PR Basics for Designers

At some point, most designers will ask themselves the same question … “Should I hire a publicist or PR agency?”

The role of a publicist is often misunderstood and difficult to define. Our function is constantly evolving to stay current with the times and are distinct to the needs of each client. Commonly my services are sought out to plan a fashion week event or presentation to attain media exposure for various designers and artists. Typically, I’ve found that key components are indiscriminately overlooked that are absolutely essential to even begin the process of press outreach. Here’s the good news: the benefits of adding PR to your business extend beyond seeing your creation on the cover of a magazine or on the red carpet of your favorite celebrity.

Here are a few reasons designers can benefit from the guidance a of public relations professional, including pointers to see if you’re in the right place to get started!


The nitty-gritty of strategic planning is one thing, but ultimately it all boils down to your story and what sets you apart – i.e. your signature. A level of consistency is key to develop your name as an established brand and if you have a story, tell it. A friend recently told me that her favorite movie was the 1980’s film “Baby boom” featuring a young, Diane Keaton. This was definitely surprising to me, but her adoration lies behind the heartfelt storyline of a city girl turned country bumpkin who created a successful baby food company. The moral of this story is that there’s something in this film that my friend can relate to that has stuck with her over the years.

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When developing your company, keep your target audience in mind and think about the intricacies behind your collection that can be shared with consumers. If you’re already in the process of bringing your brand to fruition and there’s a piece that has garnered immense feedback, recreate it in your next collection with a slight twist. Every brand is unique and your audience should be able to discern this fact – as a result, developing you into a reputable brand. A publicist can help you identify what sets you apart in your market and how this message can be communicated.

Social Media & Online Presence

Sometimes social media can feel a little overwhelming for designers. This is completely understandable with the number of resources at our fingertips, but it shouldn’t be. Social media is affordable, easily accessible, and vital to every brand. Having a PR professional to set-up, manage and educate you on these platforms relieves these stresses so you can be connected with your target market and then some. Think of it more as an extension of yourself and let this side of your personality and craft shine! It’s never been easier for individuals to have a direct path to share information about their brands to gain a following. The by-product being an increase in revenue and eminence for your line to keep your brand going.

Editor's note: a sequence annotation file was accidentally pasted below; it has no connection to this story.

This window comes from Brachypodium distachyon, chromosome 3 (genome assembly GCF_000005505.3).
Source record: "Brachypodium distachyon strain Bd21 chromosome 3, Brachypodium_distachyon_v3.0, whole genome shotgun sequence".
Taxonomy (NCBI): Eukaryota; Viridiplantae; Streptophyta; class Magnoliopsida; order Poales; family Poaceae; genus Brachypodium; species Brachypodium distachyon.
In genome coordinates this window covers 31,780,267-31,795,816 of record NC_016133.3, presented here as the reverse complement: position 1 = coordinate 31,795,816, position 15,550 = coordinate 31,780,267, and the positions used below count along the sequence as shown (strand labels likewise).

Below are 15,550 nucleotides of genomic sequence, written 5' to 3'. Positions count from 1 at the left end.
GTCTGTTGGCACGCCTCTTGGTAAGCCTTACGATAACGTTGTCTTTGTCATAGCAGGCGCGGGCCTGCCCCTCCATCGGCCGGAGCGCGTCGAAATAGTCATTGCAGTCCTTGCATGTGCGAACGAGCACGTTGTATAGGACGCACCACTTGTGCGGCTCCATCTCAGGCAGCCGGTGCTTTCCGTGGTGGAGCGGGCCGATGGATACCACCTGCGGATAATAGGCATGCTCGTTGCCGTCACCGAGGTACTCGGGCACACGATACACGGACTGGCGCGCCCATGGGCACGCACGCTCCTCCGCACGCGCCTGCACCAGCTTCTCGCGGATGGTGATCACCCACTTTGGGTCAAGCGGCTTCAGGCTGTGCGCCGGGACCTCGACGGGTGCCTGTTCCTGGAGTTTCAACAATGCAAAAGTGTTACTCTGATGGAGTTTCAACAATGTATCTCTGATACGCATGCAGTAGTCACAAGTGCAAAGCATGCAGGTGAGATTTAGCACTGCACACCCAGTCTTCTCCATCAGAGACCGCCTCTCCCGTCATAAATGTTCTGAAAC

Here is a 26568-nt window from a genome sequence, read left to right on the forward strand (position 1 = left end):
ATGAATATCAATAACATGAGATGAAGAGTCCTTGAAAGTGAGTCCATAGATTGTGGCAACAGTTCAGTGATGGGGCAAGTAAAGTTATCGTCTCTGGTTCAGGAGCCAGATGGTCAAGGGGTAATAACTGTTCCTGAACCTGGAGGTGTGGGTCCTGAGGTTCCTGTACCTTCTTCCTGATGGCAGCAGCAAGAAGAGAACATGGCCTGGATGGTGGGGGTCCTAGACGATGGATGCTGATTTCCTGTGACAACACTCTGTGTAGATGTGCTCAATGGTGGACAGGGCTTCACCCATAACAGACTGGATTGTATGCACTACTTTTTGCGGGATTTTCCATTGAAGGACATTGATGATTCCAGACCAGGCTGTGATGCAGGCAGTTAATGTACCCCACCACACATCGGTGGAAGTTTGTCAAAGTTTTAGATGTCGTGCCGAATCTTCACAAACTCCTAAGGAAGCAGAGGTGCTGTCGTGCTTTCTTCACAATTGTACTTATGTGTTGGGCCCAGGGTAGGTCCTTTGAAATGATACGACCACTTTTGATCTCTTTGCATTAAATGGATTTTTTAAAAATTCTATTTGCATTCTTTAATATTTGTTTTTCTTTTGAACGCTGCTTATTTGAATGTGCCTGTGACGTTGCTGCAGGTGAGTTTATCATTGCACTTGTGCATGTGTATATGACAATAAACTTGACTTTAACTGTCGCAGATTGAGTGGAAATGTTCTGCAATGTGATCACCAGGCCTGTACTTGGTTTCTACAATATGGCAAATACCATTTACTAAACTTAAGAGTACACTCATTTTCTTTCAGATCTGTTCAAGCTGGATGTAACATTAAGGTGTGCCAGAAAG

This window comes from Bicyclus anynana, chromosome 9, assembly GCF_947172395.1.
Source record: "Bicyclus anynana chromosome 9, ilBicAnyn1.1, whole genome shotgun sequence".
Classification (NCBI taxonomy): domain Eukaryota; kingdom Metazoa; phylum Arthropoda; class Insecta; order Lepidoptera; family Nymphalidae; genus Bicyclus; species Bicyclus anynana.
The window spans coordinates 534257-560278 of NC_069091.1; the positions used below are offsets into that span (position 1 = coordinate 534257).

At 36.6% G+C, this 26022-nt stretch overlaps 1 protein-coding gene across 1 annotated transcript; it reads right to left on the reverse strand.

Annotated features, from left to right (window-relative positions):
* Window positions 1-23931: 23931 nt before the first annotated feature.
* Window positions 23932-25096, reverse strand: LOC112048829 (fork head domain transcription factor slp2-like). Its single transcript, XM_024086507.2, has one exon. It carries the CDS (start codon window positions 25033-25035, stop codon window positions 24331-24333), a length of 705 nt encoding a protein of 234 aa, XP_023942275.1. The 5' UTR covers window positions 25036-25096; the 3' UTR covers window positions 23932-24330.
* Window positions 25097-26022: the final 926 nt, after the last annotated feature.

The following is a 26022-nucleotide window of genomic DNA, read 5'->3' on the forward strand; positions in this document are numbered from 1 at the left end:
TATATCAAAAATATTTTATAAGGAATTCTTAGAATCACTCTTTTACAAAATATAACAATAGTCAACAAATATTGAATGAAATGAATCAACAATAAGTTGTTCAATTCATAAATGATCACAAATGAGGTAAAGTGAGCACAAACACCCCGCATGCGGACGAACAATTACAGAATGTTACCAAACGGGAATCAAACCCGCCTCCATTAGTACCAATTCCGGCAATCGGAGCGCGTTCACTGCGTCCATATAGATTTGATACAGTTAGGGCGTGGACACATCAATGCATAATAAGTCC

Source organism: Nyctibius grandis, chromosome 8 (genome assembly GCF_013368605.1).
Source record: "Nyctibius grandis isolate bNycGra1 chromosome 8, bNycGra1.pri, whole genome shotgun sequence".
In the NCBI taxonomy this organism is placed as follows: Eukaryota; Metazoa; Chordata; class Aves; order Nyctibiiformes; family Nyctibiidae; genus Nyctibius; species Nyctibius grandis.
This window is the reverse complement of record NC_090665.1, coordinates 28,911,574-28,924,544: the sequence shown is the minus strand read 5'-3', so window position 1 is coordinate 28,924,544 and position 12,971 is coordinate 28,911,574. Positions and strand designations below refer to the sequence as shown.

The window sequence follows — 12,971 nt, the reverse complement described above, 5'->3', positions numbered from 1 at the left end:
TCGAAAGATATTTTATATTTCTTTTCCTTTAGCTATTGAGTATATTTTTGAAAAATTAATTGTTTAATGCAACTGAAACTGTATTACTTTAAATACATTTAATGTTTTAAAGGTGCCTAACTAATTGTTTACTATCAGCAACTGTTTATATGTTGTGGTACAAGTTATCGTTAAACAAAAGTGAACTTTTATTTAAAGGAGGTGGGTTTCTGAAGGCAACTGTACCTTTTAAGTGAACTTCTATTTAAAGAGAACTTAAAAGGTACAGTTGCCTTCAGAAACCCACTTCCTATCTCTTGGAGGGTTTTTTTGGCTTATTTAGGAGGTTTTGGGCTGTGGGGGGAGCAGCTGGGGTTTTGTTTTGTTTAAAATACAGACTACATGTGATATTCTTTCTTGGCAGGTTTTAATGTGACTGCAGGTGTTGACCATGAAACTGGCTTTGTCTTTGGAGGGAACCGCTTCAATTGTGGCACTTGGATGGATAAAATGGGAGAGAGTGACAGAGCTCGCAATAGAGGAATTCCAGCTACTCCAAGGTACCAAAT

Likewise, the importance of a good website that is representative and informative to the identity of your collection shouldn’t be neglected. An awesome site builds your credibility. Then there’s the oh so necessary, Google search ability. Publicists also provide feedback on details that could be missing from your site and potentially connect you with graphic artists/designers (if need be), to make this step happen.

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Gather the tools that you need to bring exposure to your brand

Linesheets, lookbooks, and hi-res images of your collection (and logo) are imperative for press outreach. Even outside of PR, every moment that prolongs a potential opportunity bears the chances of losing it altogether. It isn’t all-important for linesheets to be fancy (ensuring pertinent info is there) and lookbooks must, must, must clearly depict each piece of your collection. Save yourself time and money. Express creativity in the layout and mood of your lookbook without compromising the visibility of each design. Because budget concerns are often an issue, consider holding off on printing large quantities of these materials until they’re needed (thus keeping overhead low). While great to have a small qty on hand, lookbooks and linesheets are often requested digitally and shouldn’t be a pain to print. Picture this scenario: a box of 1000 or even 500 (seasonal) lookbooks that will cost you a fortune or pre-planning a trip to kinko’s before your next meeting? Which would you choose? You’ll also need a set of samples that you can part with for short amounts of time for editors and stylists to pull for shoots. If your product isn’t in stores and you’re working on sales, consider setting up an e-commerce site. Buying schedules can be difficult to adhere to for emerging designers and this gives you complete control and is also cost effective. If you’re seeking press, editorial placement is rarely possible and counter productive if items are not available for retail sale.

It’s incredibly beneficial to have an expert who can identify areas that you may not have considered for your brand, outlets that need to be established and the ability to connect you with the right people. With the tremendous amount of hard work and focus that goes into creating a brand, it’s useful to have someone to strategize the business side of things for you.

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Regardless of your next steps, in the end remember to set realistic goals, pay attention to your budget, be patient, and have fun!